Sounding a little subjective? Setting an inclement weather policy is your call, but there are a few objective guidelines to go by. In cases of extreme weather, state and local officials often declare formal “states of emergency.” A state of emergency allows officials to issue travel restrictions, request government aid, order mandatory evacuations, and more. If your local leaders and law enforcement are encouraging people to stay off the roads, listen to the experts.
Here are a few other example scenarios you could include in your inclement weather policy:
- Mass electricity or heat outages, including at your business location
- Certain temperature extremes (if the National Weather Service lists frostbite or heat warnings, employees should stay home)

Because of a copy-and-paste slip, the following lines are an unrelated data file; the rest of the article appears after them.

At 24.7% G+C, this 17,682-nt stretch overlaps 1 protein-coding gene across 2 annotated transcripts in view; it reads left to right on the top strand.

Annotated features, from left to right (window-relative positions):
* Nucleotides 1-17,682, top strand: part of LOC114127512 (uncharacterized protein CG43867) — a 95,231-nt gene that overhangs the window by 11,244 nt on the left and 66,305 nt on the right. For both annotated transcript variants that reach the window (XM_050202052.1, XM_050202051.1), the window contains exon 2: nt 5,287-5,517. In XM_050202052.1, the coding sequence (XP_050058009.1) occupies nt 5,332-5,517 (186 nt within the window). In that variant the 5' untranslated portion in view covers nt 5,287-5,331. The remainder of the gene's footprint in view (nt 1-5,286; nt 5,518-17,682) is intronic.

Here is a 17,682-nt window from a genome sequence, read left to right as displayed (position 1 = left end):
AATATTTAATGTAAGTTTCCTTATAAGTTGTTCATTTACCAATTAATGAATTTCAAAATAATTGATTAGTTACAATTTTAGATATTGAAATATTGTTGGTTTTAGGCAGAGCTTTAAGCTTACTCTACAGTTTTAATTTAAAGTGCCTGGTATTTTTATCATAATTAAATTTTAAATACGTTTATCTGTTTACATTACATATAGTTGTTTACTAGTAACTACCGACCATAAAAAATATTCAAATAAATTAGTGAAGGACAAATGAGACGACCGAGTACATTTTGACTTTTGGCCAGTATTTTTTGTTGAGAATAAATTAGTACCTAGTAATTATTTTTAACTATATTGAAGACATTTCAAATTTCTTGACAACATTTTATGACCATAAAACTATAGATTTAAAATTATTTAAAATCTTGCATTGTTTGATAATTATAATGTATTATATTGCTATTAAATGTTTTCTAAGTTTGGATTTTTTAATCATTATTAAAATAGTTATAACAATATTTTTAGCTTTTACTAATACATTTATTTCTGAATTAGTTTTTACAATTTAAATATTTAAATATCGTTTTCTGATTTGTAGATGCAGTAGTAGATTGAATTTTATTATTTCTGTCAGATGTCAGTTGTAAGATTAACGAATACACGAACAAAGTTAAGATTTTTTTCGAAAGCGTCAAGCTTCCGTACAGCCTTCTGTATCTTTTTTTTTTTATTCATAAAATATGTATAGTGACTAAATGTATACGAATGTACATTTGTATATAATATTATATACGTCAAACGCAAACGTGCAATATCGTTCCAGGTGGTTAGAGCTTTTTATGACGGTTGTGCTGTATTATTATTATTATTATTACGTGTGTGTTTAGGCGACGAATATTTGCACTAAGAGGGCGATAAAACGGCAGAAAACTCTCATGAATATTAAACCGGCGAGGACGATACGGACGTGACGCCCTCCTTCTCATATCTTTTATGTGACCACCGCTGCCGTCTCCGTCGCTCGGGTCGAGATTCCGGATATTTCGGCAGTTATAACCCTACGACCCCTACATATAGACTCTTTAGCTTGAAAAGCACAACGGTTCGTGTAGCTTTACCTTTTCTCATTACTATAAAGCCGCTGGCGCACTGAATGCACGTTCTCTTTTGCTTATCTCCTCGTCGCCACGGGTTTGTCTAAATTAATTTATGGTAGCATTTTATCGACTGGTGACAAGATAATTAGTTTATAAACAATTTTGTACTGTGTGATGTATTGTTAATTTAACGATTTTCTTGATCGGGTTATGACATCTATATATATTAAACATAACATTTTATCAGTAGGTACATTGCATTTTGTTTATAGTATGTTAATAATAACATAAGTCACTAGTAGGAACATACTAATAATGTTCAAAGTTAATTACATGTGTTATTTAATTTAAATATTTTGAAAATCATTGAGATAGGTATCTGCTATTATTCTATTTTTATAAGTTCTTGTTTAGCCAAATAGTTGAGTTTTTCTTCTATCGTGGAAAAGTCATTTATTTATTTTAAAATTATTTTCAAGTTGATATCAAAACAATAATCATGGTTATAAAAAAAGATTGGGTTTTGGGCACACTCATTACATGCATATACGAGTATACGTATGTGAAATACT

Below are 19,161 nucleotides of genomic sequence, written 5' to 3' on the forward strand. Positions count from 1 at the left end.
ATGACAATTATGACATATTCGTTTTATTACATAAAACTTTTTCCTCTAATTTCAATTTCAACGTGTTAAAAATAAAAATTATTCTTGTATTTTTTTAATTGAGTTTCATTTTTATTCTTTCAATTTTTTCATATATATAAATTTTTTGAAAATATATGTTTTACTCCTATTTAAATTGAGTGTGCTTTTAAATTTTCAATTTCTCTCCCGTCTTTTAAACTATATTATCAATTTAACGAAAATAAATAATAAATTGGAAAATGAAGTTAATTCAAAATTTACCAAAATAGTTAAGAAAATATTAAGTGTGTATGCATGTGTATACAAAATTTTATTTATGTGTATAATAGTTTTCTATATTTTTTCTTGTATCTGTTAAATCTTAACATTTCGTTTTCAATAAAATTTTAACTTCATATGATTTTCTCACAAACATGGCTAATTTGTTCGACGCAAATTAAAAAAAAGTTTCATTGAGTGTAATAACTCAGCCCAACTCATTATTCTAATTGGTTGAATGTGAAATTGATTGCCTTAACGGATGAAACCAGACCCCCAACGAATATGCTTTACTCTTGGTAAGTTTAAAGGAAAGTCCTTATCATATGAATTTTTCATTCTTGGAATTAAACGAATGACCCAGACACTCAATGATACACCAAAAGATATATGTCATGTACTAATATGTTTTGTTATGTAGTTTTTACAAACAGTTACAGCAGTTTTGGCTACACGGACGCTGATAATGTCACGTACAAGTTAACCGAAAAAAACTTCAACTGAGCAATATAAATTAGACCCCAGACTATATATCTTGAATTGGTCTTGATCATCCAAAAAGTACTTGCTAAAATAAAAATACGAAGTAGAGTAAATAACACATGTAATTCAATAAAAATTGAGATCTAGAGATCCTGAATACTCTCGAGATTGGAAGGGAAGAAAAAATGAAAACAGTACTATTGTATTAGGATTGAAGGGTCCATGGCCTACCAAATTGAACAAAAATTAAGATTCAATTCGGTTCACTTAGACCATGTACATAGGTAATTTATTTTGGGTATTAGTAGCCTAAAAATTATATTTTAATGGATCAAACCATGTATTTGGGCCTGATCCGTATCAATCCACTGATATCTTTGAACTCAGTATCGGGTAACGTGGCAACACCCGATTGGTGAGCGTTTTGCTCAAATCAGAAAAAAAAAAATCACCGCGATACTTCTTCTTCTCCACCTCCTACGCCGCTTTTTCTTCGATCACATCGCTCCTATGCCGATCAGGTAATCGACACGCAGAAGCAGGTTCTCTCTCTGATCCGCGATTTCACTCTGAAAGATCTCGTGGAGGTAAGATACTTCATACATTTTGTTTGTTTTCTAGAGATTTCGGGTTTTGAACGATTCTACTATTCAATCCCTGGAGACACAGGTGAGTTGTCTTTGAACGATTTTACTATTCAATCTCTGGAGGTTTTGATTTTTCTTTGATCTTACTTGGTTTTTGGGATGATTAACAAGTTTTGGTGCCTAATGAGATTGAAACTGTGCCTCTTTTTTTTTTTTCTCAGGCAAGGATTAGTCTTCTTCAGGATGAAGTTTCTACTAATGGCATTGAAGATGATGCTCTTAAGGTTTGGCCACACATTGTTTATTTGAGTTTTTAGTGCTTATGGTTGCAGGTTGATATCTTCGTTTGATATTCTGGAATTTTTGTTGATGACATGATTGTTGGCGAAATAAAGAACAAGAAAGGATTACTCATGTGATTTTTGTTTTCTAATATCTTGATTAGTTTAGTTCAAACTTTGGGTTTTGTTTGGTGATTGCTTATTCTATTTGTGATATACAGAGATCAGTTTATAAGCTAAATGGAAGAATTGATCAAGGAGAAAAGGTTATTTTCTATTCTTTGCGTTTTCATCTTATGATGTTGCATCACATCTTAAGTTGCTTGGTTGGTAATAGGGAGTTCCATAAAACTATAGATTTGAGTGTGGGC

- Weather that shuts down or impacts mass transportation services in your area
- Travel warnings closures and/or evacuation rulings from government officials
3. Determine employer and employee responsibilities
As an employer, providing safe working conditions is a legal responsibility. First and foremost, it’s your job not to put employees’ in harm’s way. Your inclement weather policy should explicitly state that your goal is to help everyone do their jobs safely. It is not made to create more loopholes to force employees to come into work.
You can technically demand that employees come into work if there aren’t any travel restrictions or evacuation orders, but should you? Employees are people, not just the revenue they generate. Is it worth risking their well-being and a potential lawsuit to force them to come into work? Unless they’re a critical employee, the answer is usually no.
For employees, that means it’s also up to them to abide by your inclement weather policy. Encourage them to use their best judgment. Be clear about what’s expected of them should they not come into work. If the office is closed, are they still expected to answer emails or take calls? If they can work from home or remotely, should deadlines stay as planned?